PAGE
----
Same-Sex Couples in NJ Want Marriage Rights

A lawsuit challenging equal protection for LGBT couples is moving forward

Children of LGBT parents show their support at the 2011 Equality Walk (courtesy of Garden State Equality)

Last week, a New Jersey Superior Court Judge ruled that Lambda Legal will be allowed to proceed with its case seeking marriage equality on behalf of Garden State Equality, a statewide LGBT advocacy organization, along with seven same-sex couples and their children who say they are harmed by the state’s unequal civil union system.

“We are delighted that the New Jersey Superior Court will allow this case to continue and permit us to demonstrate how the legislature’s crafting of a status other than marriage for same-sex couples has failed to provide them the equality promised by the New Jersey Constitution,” says Hayley Gorenberg, Lambda Legal’s deputy legal director. “Civil union relegates New Jersey’s same-sex couples to a second-class status that keeps them and their families vulnerable. By moving to dismiss, the government was trying to prevent us from showing exactly how the current classification system based on sexual orientation harms families. New Jersey’s exclusion interferes during medical crises, denies them health insurance, and leads to discrimination against them even in funeral homes. These families need marriage equality and should not have to live with a law that treats them as inferior.”

This latest decision was a defeat to New Jersey’s Office of the Attorney General that argued to have the case dismissed. But the ruling will allow Lambda Legal to proceed with its equal protection claim and for Garden State Equality to campaign to get the legislature to pass a marriage equality bill, and to accumulate enough votes in the legislature to possibly override a gubernatorial veto.

“Garden State Equality continues to receive complaints from same-sex couples across the state about this confusing and discriminatory system,” admits Steven Goldstein, Chair and CEO of Garden State Equality. “After more than four years, the civil union law continues to be among the greatest civil rights failures of our time. It is time to end this cruel experiment and replace it with the only status that will ever provide equality, and that’s marriage.”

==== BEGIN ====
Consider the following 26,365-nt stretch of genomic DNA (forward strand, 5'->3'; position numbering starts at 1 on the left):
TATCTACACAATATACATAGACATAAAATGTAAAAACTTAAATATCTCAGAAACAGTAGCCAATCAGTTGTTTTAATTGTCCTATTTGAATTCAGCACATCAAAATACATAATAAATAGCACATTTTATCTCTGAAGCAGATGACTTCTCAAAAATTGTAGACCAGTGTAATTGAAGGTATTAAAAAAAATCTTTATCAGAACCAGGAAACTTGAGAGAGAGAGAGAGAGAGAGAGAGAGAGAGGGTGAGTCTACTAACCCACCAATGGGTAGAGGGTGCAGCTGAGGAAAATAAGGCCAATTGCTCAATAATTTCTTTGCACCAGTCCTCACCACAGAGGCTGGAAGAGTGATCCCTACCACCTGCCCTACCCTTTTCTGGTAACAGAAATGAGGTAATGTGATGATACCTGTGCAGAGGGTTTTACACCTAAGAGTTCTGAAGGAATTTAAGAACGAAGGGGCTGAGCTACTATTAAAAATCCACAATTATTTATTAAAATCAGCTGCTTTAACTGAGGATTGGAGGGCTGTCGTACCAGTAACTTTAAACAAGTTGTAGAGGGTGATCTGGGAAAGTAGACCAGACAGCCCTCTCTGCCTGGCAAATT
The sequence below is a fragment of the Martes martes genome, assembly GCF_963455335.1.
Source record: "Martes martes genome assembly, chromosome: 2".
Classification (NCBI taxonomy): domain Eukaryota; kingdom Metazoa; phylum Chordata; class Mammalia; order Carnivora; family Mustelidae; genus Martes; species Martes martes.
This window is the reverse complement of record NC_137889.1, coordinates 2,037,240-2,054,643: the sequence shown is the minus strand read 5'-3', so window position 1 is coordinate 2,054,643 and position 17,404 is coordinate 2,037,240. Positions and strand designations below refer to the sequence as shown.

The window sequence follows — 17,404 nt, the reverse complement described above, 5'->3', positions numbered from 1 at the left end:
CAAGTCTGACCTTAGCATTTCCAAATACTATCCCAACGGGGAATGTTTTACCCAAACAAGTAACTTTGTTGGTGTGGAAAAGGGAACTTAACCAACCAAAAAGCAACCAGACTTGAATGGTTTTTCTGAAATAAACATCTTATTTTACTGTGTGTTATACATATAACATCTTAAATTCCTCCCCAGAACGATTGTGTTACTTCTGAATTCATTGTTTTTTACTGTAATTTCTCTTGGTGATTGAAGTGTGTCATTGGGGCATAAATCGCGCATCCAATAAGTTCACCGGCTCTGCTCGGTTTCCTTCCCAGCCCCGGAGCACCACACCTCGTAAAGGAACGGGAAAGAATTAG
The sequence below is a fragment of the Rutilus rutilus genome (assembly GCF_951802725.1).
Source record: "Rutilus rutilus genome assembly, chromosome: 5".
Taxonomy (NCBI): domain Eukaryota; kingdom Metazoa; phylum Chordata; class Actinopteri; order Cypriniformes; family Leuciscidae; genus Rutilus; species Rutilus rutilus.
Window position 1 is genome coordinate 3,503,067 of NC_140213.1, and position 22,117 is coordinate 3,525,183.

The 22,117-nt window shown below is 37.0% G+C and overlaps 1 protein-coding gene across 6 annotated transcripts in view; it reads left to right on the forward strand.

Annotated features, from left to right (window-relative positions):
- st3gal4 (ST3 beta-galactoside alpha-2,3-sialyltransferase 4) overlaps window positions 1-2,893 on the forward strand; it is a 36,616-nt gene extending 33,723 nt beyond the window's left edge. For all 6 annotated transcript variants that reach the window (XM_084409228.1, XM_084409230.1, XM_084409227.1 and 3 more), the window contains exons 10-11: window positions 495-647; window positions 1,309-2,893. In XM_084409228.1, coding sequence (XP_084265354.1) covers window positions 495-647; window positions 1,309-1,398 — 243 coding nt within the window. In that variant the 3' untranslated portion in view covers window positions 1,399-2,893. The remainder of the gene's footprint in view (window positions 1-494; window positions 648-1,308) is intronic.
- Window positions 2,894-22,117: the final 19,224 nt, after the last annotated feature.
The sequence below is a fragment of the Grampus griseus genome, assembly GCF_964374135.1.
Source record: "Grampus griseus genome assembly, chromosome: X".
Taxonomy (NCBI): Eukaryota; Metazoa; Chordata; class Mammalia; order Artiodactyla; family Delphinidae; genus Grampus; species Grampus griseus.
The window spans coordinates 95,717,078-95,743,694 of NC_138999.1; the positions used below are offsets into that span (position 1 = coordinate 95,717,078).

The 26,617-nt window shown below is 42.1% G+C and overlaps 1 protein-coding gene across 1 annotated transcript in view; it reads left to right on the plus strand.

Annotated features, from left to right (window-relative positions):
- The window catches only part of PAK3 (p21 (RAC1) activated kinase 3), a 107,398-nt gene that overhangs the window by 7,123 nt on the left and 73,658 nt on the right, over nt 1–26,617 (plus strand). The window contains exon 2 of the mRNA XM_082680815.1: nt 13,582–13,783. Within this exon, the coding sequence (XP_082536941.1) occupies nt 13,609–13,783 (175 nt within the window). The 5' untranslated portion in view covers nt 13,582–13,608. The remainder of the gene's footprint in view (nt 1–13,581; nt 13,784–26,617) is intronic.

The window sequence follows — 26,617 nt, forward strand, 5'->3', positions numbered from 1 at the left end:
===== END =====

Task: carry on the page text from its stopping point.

Last June, Lambda Legal also filed a lawsuit for marriage equality, arguing that barring same-sex couples from marriage and relegating them to civil union violates the constitutional rights of those couples and their children. Since New Jersey’s civil union law took effect in February 2007, Garden State Equality reports that many employers in the state have refused to recognize civil unions as equal to marriage, and therefore do not grant equal health benefits to partners of employees. Many employers and hospitals argue that if the legislature intended for the civil union law to be the same as marriage, the legislature would have used the same name. But because of the real-world disparity between civil unions and marriage, some hospitals do not allow civil union partners to make medical decisions for one another, or even to visit one another in the emergency room. This become a serious issue when the couple has children, making it impossible for one parent to make critical decisions in the other’s absence.

“We’re doing this for our family, of course, because we don’t want to have to continue to go through what we do on a day-to-day basis,” says Elena Quinones, a plaintiff in the lawsuit, along with her partner Liz Quinones and their four children. She’s one of seven couples who brought this case forward. “But we are also doing this so that families in the future won’t have to walk around with a binder full of papers justifying themselves to everyone.”